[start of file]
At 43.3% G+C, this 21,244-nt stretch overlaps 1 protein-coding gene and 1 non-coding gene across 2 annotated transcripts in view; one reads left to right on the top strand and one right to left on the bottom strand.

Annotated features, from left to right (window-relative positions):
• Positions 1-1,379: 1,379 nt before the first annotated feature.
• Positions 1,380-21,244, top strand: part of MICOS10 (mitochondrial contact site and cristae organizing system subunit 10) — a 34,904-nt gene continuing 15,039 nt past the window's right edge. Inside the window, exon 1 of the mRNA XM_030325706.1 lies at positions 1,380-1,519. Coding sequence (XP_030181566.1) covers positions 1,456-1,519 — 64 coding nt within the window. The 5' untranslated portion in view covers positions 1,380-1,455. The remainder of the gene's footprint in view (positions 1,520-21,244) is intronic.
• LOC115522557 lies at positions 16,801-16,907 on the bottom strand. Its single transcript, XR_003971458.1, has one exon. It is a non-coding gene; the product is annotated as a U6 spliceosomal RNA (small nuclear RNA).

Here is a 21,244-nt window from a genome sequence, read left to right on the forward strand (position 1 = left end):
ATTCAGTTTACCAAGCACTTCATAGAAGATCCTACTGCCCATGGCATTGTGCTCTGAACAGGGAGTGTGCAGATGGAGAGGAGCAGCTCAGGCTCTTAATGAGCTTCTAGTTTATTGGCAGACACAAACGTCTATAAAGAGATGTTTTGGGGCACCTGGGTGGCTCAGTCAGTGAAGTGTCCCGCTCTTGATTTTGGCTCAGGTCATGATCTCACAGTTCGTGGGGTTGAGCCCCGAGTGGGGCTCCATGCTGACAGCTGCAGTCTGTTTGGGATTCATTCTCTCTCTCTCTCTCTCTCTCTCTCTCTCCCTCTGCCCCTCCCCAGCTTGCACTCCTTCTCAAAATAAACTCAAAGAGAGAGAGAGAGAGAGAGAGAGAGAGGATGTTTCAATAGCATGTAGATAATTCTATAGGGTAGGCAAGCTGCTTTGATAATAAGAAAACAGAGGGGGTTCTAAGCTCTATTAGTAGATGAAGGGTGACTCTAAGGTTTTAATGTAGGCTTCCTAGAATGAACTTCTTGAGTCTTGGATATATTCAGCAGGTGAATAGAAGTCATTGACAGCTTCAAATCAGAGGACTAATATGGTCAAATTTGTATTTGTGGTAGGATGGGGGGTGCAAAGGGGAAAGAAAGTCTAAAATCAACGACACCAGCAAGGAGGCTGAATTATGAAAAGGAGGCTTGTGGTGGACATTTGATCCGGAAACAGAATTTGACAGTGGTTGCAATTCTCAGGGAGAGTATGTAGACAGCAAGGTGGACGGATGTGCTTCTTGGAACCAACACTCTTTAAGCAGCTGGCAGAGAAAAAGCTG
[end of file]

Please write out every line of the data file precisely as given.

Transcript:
At 43.3% G+C, this 21,244-nt stretch overlaps 1 protein-coding gene and 1 non-coding gene across 2 annotated transcripts in view; one reads left to right on the top strand and one right to left on the bottom strand.

Annotated features, from left to right (window-relative positions):
• Positions 1-1,379: 1,379 nt before the first annotated feature.
• Positions 1,380-21,244, top strand: part of MICOS10 (mitochondrial contact site and cristae organizing system subunit 10) — a 34,904-nt gene continuing 15,039 nt past the window's right edge. Inside the window, exon 1 of the mRNA XM_030325706.1 lies at positions 1,380-1,519. Coding sequence (XP_030181566.1) covers positions 1,456-1,519 — 64 coding nt within the window. The 5' untranslated portion in view covers positions 1,380-1,455. The remainder of the gene's footprint in view (positions 1,520-21,244) is intronic.
• LOC115522557 lies at positions 16,801-16,907 on the bottom strand. Its single transcript, XR_003971458.1, has one exon. It is a non-coding gene; the product is annotated as a U6 spliceosomal RNA (small nuclear RNA).

Here is a 21,244-nt window from a genome sequence, read left to right on the forward strand (position 1 = left end):
ATTCAGTTTACCAAGCACTTCATAGAAGATCCTACTGCCCATGGCATTGTGCTCTGAACAGGGAGTGTGCAGATGGAGAGGAGCAGCTCAGGCTCTTAATGAGCTTCTAGTTTATTGGCAGACACAAACGTCTATAAAGAGATGTTTTGGGGCACCTGGGTGGCTCAGTCAGTGAAGTGTCCCGCTCTTGATTTTGGCTCAGGTCATGATCTCACAGTTCGTGGGGTTGAGCCCCGAGTGGGGCTCCATGCTGACAGCTGCAGTCTGTTTGGGATTCATTCTCTCTCTCTCTCTCTCTCTCTCTCTCTCCCTCTGCCCCTCCCCAGCTTGCACTCCTTCTCAAAATAAACTCAAAGAGAGAGAGAGAGAGAGAGAGAGAGAGGATGTTTCAATAGCATGTAGATAATTCTATAGGGTAGGCAAGCTGCTTTGATAATAAGAAAACAGAGGGGGTTCTAAGCTCTATTAGTAGATGAAGGGTGACTCTAAGGTTTTAATGTAGGCTTCCTAGAATGAACTTCTTGAGTCTTGGATATATTCAGCAGGTGAATAGAAGTCATTGACAGCTTCAAATCAGAGGACTAATATGGTCAAATTTGTATTTGTGGTAGGATGGGGGGTGCAAAGGGGAAAGAAAGTCTAAAATCAACGACACCAGCAAGGAGGCTGAATTATGAAAAGGAGGCTTGTGGTGGACATTTGATCCGGAAACAGAATTTGACAGTGGTTGCAATTCTCAGGGAGAGTATGTAGACAGCAAGGTGGACGGATGTGCTTCTTGGAACCAACACTCTTTAAGCAGCTGGCAGAGAAAAAGCTG